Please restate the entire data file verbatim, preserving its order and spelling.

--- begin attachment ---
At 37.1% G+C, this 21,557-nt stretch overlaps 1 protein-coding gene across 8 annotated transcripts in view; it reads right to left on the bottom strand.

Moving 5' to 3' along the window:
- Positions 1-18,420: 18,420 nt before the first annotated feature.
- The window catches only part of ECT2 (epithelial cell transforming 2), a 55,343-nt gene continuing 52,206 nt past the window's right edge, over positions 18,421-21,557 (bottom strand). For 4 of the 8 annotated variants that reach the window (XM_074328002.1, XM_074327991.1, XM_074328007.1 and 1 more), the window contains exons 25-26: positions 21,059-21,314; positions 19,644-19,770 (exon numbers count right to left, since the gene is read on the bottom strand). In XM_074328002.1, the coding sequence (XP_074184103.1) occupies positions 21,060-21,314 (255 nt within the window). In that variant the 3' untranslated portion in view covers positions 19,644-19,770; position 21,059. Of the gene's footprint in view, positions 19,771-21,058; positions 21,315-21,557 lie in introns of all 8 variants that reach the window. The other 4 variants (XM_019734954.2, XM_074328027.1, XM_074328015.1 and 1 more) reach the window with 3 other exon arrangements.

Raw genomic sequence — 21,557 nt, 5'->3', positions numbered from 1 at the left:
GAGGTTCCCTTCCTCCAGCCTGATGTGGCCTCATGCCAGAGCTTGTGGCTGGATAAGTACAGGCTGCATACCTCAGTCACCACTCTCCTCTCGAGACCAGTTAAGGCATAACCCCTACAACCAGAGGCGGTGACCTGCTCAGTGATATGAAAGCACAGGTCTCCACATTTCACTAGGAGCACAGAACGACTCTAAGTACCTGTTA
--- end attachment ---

At 37.1% G+C, this 21,557-nt stretch overlaps 1 protein-coding gene across 8 annotated transcripts in view; it reads right to left on the bottom strand.

Moving 5' to 3' along the window:
- Positions 1-18,420: 18,420 nt before the first annotated feature.
- The window catches only part of ECT2 (epithelial cell transforming 2), a 55,343-nt gene continuing 52,206 nt past the window's right edge, over positions 18,421-21,557 (bottom strand). For 4 of the 8 annotated variants that reach the window (XM_074328002.1, XM_074327991.1, XM_074328007.1 and 1 more), the window contains exons 25-26: positions 21,059-21,314; positions 19,644-19,770 (exon numbers count right to left, since the gene is read on the bottom strand). In XM_074328002.1, the coding sequence (XP_074184103.1) occupies positions 21,060-21,314 (255 nt within the window). In that variant the 3' untranslated portion in view covers positions 19,644-19,770; position 21,059. Of the gene's footprint in view, positions 19,771-21,058; positions 21,315-21,557 lie in introns of all 8 variants that reach the window. The other 4 variants (XM_019734954.2, XM_074328027.1, XM_074328015.1 and 1 more) reach the window with 3 other exon arrangements.

Raw genomic sequence — 21,557 nt, 5'->3', positions numbered from 1 at the left:
GAGGTTCCCTTCCTCCAGCCTGATGTGGCCTCATGCCAGAGCTTGTGGCTGGATAAGTACAGGCTGCATACCTCAGTCACCACTCTCCTCTCGAGACCAGTTAAGGCATAACCCCTACAACCAGAGGCGGTGACCTGCTCAGTGATATGAAAGCACAGGTCTCCACATTTCACTAGGAGCACAGAACGACTCTAAGTACCTGTTA